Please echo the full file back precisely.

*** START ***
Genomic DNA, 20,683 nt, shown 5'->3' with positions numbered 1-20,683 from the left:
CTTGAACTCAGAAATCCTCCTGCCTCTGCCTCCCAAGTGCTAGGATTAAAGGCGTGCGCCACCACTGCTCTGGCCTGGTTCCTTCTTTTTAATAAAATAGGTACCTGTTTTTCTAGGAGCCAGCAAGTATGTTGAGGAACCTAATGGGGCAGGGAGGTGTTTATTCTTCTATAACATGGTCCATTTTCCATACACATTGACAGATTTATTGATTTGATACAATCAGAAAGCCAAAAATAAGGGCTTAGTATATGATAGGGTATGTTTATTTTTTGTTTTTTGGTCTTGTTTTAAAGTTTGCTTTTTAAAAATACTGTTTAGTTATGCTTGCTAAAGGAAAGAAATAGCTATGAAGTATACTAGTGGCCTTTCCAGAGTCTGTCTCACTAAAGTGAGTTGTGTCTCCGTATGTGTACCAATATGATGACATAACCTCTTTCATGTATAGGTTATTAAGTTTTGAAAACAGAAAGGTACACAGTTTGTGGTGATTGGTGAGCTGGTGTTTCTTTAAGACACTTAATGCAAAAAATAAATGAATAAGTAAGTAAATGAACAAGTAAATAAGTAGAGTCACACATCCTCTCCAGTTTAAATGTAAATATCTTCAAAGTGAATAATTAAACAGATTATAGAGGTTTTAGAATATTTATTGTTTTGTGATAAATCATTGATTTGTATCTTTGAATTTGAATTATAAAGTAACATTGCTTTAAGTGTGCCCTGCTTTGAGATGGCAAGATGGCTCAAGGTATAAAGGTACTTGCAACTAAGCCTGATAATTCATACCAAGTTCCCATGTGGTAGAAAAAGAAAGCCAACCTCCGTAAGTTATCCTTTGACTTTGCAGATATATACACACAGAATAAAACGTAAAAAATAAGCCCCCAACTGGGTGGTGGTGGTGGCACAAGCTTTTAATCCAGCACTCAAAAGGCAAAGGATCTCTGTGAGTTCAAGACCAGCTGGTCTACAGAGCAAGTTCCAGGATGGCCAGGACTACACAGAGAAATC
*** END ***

Genomic DNA, 20,683 nt, shown 5'->3' with positions numbered 1-20,683 from the left:
CTTGAACTCAGAAATCCTCCTGCCTCTGCCTCCCAAGTGCTAGGATTAAAGGCGTGCGCCACCACTGCTCTGGCCTGGTTCCTTCTTTTTAATAAAATAGGTACCTGTTTTTCTAGGAGCCAGCAAGTATGTTGAGGAACCTAATGGGGCAGGGAGGTGTTTATTCTTCTATAACATGGTCCATTTTCCATACACATTGACAGATTTATTGATTTGATACAATCAGAAAGCCAAAAATAAGGGCTTAGTATATGATAGGGTATGTTTATTTTTTGTTTTTTGGTCTTGTTTTAAAGTTTGCTTTTTAAAAATACTGTTTAGTTATGCTTGCTAAAGGAAAGAAATAGCTATGAAGTATACTAGTGGCCTTTCCAGAGTCTGTCTCACTAAAGTGAGTTGTGTCTCCGTATGTGTACCAATATGATGACATAACCTCTTTCATGTATAGGTTATTAAGTTTTGAAAACAGAAAGGTACACAGTTTGTGGTGATTGGTGAGCTGGTGTTTCTTTAAGACACTTAATGCAAAAAATAAATGAATAAGTAAGTAAATGAACAAGTAAATAAGTAGAGTCACACATCCTCTCCAGTTTAAATGTAAATATCTTCAAAGTGAATAATTAAACAGATTATAGAGGTTTTAGAATATTTATTGTTTTGTGATAAATCATTGATTTGTATCTTTGAATTTGAATTATAAAGTAACATTGCTTTAAGTGTGCCCTGCTTTGAGATGGCAAGATGGCTCAAGGTATAAAGGTACTTGCAACTAAGCCTGATAATTCATACCAAGTTCCCATGTGGTAGAAAAAGAAAGCCAACCTCCGTAAGTTATCCTTTGACTTTGCAGATATATACACACAGAATAAAACGTAAAAAATAAGCCCCCAACTGGGTGGTGGTGGTGGCACAAGCTTTTAATCCAGCACTCAAAAGGCAAAGGATCTCTGTGAGTTCAAGACCAGCTGGTCTACAGAGCAAGTTCCAGGATGGCCAGGACTACACAGAGAAATC